The bear market in the technology sector has been brutal this year, with many individual stocks declining by 50% or more as soaring inflation hits the pocket of the consumer. The sell-off has been largely indiscriminate as investors expected the financial results of the tech industry to take a hit across the board.
But that hasn't been the case. In a few unique cases, companies have maintained their strong growth rates from 2021, especially those in the software space that sell their technology to other businesses rather than consumers.
Datadog (DDOG -1.02%) is one of them, with sales soaring in the first half of 2022. Its stock hit a 52-week low of $81.12 in June, and one Wall Street investment bank predicts it could soar to $214 within the next 12 to 18 months. It has already recovered to $103.84 as of this writing, but that still leaves plenty of room to the upside for investors who buy it now.
A new era in cloud monitoring
Almost everything is done online now, from banking and financial services to retail and commerce. Even the most popular console games, which have historically been enjoyed in story mode, have an online component to them. It's because consumers continue to demand more convenience and more excitement from their everyday activities.
Cloud technology has facilitated this big shift into the online realm, and while it has provided countless opportunities for businesses to tap new revenue streams, it has also presented challenges as organizations are receiving mountains of data about their customers' experiences. Helping to make sense of this information is where Datadog shines.
A financial services firm, for example, might have millions of customers tapping into its mobile application or website in a single day. How does that firm ensure each customer is having a positive, bug-free experience? Developers and engineers can use Datadog's dashboard to gain as much of an insight as they could possibly need, complete with alerts that can bring incident response times down to minutes instead of hours or days.
For gaming companies, Datadog can help to identify issues triggered by scaling or usage spikes. It can even track each player's experience by geographic region and operating system to uncover bugs affecting small subsets of users, which might have otherwise gone unnoticed. Plus, the company helps improve monetization by giving developers visibility over the in-game purchase process -- for example, it can be useful to know at what point a potential customer abandoned a shopping cart.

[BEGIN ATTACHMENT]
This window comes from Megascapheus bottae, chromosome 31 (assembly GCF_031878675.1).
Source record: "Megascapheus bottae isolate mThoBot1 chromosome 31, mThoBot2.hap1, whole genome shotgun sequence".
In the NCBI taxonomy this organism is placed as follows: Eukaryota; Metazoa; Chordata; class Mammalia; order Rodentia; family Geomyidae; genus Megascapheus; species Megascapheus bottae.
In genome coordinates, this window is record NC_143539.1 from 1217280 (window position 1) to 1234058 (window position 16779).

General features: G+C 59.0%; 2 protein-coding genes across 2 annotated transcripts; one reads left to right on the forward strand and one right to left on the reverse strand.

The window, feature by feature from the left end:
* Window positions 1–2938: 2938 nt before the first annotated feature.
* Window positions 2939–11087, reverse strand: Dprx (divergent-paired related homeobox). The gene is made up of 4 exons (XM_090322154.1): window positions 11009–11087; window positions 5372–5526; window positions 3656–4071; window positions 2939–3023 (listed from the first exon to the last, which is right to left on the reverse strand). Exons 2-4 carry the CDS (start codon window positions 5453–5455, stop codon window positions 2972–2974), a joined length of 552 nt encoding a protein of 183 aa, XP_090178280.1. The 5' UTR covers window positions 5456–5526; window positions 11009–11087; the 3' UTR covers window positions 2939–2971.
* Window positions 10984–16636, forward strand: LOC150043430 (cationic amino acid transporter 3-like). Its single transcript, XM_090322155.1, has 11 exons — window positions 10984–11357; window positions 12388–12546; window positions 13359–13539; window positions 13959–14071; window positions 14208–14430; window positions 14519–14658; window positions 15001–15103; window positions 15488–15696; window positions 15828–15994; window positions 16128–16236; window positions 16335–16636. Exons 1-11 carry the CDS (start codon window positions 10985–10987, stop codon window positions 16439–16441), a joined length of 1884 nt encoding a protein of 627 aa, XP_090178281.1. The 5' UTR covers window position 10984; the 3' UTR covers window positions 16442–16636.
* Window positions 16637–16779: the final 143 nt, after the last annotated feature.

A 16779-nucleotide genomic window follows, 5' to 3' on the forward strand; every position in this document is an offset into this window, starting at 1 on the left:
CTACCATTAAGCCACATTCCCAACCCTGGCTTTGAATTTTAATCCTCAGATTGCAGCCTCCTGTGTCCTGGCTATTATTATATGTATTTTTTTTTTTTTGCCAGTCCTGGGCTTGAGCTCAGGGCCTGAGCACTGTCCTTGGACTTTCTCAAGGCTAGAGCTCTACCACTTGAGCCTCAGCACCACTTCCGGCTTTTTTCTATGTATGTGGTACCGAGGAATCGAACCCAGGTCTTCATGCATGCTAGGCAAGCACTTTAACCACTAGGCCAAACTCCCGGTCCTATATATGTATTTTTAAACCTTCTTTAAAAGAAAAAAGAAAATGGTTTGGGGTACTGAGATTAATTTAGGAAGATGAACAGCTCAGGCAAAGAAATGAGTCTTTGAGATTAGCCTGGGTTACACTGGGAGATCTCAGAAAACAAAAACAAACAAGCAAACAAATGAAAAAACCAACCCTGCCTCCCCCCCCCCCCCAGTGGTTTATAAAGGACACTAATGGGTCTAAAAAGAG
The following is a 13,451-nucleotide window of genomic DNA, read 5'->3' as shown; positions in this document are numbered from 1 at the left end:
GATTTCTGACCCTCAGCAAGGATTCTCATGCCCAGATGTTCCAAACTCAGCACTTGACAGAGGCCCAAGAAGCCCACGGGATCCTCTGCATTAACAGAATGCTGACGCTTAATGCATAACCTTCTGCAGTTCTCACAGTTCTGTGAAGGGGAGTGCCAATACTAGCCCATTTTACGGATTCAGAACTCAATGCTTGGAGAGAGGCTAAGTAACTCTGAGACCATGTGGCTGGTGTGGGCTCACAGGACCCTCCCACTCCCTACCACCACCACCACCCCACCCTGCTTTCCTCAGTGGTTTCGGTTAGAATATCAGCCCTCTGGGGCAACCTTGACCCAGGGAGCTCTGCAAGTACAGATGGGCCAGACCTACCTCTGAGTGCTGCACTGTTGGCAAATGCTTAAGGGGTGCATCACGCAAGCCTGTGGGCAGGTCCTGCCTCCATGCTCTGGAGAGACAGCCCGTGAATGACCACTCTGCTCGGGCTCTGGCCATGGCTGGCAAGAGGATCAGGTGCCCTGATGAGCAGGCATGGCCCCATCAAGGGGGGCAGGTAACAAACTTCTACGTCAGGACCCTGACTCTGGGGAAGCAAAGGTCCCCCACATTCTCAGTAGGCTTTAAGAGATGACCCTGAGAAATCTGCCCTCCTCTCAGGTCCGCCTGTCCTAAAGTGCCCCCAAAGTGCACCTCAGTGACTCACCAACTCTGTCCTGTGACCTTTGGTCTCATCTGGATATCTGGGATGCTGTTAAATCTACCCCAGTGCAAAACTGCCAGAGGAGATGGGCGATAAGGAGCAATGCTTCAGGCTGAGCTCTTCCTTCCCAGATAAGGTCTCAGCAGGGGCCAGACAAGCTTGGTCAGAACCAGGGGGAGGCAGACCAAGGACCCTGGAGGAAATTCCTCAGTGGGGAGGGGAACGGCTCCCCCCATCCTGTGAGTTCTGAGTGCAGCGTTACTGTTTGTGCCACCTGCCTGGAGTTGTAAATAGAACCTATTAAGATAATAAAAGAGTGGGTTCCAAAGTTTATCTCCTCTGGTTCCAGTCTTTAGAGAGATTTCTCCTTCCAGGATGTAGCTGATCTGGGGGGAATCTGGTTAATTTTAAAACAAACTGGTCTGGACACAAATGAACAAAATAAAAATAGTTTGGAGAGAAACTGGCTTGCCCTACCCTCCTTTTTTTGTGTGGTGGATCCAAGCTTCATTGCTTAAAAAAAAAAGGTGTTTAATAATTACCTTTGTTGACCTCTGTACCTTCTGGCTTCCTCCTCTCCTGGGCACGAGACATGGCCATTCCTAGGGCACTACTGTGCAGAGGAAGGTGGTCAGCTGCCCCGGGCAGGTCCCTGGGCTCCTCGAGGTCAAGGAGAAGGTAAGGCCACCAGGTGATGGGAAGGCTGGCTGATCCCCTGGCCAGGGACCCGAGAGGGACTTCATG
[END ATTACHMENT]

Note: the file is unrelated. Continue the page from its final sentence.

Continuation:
Datadog's financial growth is soaring
Even in the face of a broad global economic slowdown, Datadog is delivering blistering growth. In the recent second quarter of 2022 (ended June 30), the company generated $406 million in revenue, which was a 74% jump compared with the year-ago period.
Additionally, it reported that 2,420 customers now fall into its highest-spending category of $100,000 annually, which was up 54% from 1,570 in the second quarter last year. It highlights the growing need for observability tools as large organizations shift more of their workloads and customer experiences into the cloud.
Datadog has also marginally increased its sales guidance for the 2022 full year to $1.63 billion, and if it hits that mark, it will mean the company has grown at a compound annual rate of 65% since it went public during 2019.
The company hasn't been consistently profitable yet on a generally accepted accounting principles (GAAP) basis, though it's knocking on the door. It lost just $20.7 million in 2021 on over $1 billion in revenue, and it has eked out a small profit of $4.8 million in the first half of 2022.
Given Datadog is growing so quickly, it's acceptable to continue investing aggressively in customer acquisition and sacrificing profits (for now), especially since it has plenty of resources at its disposal with over $1.7 billion in cash, equivalents, and marketable securities on its balance sheet. Put simply, making money doesn't have to be the company's No. 1 goal right now.
Wall Street is on board with Datadog stock
The Wall Street Journal tracks 26 analysts covering Datadog stock, and not a single one recommends selling. That's a remarkable stat given the negative sentiment toward the technology sector this year. Of the 26 analysts, 17 have given the stock the highest possible buy rating, with four rating it overweight (bullish), and the remaining five holding a neutral stance.
But Wall Street investment bank Goldman Sachs is particularly bullish, betting that Datadog stock could soar to $214 over the next year or so. That would be a 112% jump from where it trades today, and if it gets there, it will mark a 163% gain since the stock hit its 52-week low just three months ago.
Datadog is rapidly adding big-spending customers, its sales are soaring, and it appears to be on the cusp of true GAAP profitability on a more consistent basis. With Wall Street firmly in its corner, investors might do well to buy the stock now and strap in for the long run.